Do you remember taking the SAT? I don’t. And I took the test, which is supposed to be predictive of college performance, twice.
It is possible that my recollection is fuzzy because in the ’80s, while definitely important, standardized testing wasn’t quite the big deal (or big business) that it is today. Or, it might just be because I am getting old.
When I was in high school, the SAT was the preferred test for students applying to college. The ACT was around then too, it was created in 1959, but I don’t think it was offered as an option, at least not where I lived.
Back then, SAT prep consisted of a high school English teacher going over vocabulary words a week or two before the exam, and of taking the PSAT sophomore year—that was about it. We didn’t spend a lot of time practicing for, or thinking about, the test.
Today, standardized testing, like most of the college admissions process, is a very different ballgame.
I didn’t really grasp the finer points of standardized testing until my daughter, a junior in high school, had already taken the PSAT twice; the PLAN and another pre-ACT test one time each; and the ACT, twice. That might seem like a lot of test taking, but in today’s hypercompetitive world of college admissions this would be considered average.
Here’s what I’ve learned:
- The ACT, unlike the SAT, is curriculum-based. Kids are tested on what they have learned in school, not what they’ve learned for the test. It contains a section on science, which the SAT doesn’t, but that section has more to do with the test taker’s critical reading abilities than to their overall knowledge of science.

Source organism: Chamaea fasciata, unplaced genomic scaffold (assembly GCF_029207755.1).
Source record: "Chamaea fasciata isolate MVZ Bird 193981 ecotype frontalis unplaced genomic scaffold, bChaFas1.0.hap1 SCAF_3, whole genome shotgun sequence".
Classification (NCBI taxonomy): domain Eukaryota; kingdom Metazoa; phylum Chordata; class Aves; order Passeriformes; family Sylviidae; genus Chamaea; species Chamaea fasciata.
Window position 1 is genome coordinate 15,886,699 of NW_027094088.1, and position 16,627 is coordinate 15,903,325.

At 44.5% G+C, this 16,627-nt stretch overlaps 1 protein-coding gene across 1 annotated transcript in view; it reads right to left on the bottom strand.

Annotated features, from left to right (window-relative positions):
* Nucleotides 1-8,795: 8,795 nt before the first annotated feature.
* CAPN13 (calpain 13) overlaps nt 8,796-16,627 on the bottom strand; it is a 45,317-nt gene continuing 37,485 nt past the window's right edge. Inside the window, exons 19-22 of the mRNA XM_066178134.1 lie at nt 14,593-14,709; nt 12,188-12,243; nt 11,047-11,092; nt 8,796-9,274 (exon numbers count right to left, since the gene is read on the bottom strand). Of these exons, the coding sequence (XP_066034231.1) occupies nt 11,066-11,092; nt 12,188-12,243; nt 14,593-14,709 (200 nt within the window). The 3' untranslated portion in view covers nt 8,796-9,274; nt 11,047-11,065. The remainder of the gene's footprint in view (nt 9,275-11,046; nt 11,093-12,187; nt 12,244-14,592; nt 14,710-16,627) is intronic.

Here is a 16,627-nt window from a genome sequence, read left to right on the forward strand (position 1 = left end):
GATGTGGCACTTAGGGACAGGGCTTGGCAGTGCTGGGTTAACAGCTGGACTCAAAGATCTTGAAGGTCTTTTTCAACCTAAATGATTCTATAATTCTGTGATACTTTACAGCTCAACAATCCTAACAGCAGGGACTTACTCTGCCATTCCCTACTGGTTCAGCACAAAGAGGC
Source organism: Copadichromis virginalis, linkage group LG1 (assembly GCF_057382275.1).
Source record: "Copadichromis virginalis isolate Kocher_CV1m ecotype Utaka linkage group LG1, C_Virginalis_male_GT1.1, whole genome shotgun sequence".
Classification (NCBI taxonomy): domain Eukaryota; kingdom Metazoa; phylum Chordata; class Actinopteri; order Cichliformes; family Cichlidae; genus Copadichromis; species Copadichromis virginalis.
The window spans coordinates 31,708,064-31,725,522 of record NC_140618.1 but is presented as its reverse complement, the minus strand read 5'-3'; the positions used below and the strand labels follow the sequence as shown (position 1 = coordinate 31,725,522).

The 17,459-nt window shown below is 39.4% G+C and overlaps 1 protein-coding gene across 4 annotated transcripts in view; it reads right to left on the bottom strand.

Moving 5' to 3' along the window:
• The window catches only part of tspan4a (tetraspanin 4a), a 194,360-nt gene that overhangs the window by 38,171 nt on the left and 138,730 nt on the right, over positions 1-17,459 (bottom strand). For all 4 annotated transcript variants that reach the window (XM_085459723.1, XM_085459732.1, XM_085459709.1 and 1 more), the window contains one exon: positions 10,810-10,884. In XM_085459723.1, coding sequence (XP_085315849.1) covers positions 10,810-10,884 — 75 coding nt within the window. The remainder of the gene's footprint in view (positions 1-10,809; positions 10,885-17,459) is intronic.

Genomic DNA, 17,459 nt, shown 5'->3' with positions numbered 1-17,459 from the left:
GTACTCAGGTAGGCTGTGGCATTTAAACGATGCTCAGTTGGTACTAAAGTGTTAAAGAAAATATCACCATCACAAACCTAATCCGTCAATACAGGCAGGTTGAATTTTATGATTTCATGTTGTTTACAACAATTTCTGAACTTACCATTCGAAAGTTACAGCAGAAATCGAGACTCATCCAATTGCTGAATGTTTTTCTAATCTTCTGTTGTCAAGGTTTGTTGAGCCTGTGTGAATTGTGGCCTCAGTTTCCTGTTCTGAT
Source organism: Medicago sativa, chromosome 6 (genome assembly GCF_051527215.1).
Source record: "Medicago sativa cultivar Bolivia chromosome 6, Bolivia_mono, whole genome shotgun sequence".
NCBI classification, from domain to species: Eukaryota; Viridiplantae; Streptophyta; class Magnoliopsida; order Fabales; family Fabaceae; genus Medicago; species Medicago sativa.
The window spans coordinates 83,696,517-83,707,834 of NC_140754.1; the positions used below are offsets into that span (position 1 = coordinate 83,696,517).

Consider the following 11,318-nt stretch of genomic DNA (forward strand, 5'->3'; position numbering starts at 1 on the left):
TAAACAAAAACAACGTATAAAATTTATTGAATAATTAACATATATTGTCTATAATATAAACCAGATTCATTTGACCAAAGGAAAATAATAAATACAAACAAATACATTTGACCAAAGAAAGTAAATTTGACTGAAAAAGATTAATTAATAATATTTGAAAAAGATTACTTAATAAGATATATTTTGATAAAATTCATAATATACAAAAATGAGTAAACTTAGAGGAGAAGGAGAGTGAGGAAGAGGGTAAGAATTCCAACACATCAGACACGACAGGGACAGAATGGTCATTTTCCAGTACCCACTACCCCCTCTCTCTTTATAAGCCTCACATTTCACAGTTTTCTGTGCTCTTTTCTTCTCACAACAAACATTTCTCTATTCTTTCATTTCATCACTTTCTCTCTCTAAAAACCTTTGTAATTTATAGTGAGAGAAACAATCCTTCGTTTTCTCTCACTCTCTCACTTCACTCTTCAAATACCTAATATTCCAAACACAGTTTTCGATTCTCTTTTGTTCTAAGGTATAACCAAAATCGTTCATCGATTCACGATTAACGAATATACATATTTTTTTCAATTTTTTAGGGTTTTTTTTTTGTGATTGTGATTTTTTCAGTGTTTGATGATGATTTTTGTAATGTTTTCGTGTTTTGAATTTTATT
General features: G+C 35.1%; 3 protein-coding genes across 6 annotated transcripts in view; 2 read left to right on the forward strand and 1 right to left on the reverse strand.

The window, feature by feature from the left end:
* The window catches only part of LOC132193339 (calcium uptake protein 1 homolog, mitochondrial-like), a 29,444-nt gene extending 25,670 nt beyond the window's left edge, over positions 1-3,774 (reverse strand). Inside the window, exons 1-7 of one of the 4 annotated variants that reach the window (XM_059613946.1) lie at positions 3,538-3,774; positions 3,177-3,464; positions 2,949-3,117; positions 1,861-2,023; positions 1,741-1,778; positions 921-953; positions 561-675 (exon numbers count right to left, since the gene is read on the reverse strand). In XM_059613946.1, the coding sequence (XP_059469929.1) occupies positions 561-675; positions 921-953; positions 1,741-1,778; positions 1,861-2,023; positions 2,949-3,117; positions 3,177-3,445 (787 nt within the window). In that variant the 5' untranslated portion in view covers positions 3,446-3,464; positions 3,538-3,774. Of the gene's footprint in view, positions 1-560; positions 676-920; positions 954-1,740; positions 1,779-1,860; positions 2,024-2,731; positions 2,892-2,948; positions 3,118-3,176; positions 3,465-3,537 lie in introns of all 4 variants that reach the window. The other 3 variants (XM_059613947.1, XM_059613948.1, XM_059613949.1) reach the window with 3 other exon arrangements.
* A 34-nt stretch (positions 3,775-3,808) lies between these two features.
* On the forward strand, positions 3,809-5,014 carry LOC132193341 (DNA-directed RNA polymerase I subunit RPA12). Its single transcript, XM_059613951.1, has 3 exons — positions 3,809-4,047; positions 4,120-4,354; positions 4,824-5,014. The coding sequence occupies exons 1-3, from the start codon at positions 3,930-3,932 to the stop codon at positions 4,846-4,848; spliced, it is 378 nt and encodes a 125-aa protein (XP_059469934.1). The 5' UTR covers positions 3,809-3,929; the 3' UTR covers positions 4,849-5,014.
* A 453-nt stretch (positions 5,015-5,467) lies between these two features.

- Both tests include a section on English, but the SAT focuses on vocabulary while the ACT concentrates on punctuation, grammar and syntax. When it comes to math, word on the street is that the SAT is easier. The ACT includes trigonometry, the SAT doesn’t.
- The SAT is reasoning-based and requires the ability to think critically and, as mentioned before, is vocabulary heavy. These are skills that students can be drilled on. And that’s why so many kids choose to work with a SAT tutor, enroll in an SAT preparation class, or at the very least, buy SAT specific test-prep workbooks.
- Because it is knowledge-based, students should wait until the spring of junior year to take their first stab at the ACT. Preparation can be helpful, but probably not as beneficial as with the SAT.
Why did my daughter select the ACT over the SAT? The answer is very simple. She did better on the pre-ACT tests that she took in her sophomore and junior years than she did on the PSAT. Also, she felt more comfortable with the way the questions on the ACT are presented and scored.
Suzi Feldman, an educational therapist whose company provides tutoring and SAT/ACT prep services, agrees that how the student does on the PLAN and PSAT is often the best indicator of how they’ll perform on the ACT and SAT. Feldman suggests that students, “Think about how you felt taking the test, were you stressed more during one or the other? Was one format easier for you? Did you understand the format?”
Feldman adds, “Remember the SAT or ACT test score is only one part of your application. Your grades, letters of recommendation and your personal statement all determine your acceptance.”
She is correct, of course. Standardized testing is but a small part of the overall application. And at some schools, it isn’t even part of the equation.
If my daughter is lucky, years from now, she too might struggle to recall the time she spent darkening test bubbles with a number two pencil. It is the memories of college, after all, that should stay with you, not recollections of the hoops you had to jump through in order to get there.